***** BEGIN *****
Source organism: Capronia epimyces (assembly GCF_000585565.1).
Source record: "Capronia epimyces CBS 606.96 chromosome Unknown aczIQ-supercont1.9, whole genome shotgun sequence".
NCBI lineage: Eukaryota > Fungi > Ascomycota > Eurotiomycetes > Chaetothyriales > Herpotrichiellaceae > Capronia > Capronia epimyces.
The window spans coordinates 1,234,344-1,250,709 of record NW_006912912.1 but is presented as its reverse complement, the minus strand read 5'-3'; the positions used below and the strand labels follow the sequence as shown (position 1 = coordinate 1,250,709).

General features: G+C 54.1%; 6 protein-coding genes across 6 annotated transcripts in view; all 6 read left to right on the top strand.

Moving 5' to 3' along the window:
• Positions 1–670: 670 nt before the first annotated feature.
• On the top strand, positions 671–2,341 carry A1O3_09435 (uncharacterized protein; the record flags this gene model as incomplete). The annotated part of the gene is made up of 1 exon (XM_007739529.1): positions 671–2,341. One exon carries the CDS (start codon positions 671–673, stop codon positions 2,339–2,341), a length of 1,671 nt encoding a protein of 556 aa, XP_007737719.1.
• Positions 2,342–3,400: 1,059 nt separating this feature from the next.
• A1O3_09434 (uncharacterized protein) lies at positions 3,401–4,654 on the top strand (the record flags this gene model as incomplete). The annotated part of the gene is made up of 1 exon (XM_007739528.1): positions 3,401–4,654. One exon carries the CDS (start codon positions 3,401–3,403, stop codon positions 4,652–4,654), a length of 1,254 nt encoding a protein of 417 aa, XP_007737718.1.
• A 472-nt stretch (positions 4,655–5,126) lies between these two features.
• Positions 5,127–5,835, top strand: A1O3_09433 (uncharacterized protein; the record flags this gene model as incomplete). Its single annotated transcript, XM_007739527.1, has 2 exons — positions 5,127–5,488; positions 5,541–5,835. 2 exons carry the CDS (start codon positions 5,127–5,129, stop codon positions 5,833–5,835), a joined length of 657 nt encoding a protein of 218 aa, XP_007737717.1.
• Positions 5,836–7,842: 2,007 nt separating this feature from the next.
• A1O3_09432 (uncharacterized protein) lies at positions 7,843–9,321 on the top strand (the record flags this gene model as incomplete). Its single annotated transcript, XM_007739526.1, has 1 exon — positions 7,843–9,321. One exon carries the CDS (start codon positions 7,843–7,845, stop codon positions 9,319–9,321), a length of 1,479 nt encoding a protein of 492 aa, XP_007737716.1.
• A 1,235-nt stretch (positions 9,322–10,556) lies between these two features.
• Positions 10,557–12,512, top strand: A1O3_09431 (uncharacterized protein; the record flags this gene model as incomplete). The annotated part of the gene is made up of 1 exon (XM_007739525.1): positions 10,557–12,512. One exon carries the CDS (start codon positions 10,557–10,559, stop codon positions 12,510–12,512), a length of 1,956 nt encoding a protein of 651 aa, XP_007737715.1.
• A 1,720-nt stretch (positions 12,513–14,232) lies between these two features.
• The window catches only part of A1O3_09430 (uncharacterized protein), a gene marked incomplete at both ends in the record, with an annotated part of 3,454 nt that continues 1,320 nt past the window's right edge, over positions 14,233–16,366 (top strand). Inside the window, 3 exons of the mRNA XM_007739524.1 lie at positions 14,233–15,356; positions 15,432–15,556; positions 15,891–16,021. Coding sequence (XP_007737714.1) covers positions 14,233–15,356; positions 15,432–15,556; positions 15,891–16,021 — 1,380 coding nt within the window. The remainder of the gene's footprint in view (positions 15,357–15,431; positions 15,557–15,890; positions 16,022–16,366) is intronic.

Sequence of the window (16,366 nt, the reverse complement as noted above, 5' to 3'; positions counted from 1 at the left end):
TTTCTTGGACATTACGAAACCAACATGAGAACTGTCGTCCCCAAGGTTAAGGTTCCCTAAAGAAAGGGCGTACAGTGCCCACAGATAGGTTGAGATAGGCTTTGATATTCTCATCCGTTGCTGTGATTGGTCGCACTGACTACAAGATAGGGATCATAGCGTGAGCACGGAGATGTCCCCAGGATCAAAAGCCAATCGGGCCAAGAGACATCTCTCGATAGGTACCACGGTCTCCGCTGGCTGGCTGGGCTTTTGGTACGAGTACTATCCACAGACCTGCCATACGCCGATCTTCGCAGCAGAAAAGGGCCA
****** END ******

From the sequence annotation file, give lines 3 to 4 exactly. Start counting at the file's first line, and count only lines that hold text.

NCBI lineage: Eukaryota > Fungi > Ascomycota > Eurotiomycetes > Chaetothyriales > Herpotrichiellaceae > Capronia > Capronia epimyces.
The window spans coordinates 1,234,344-1,250,709 of record NW_006912912.1 but is presented as its reverse complement, the minus strand read 5'-3'; the positions used below and the strand labels follow the sequence as shown (position 1 = coordinate 1,250,709).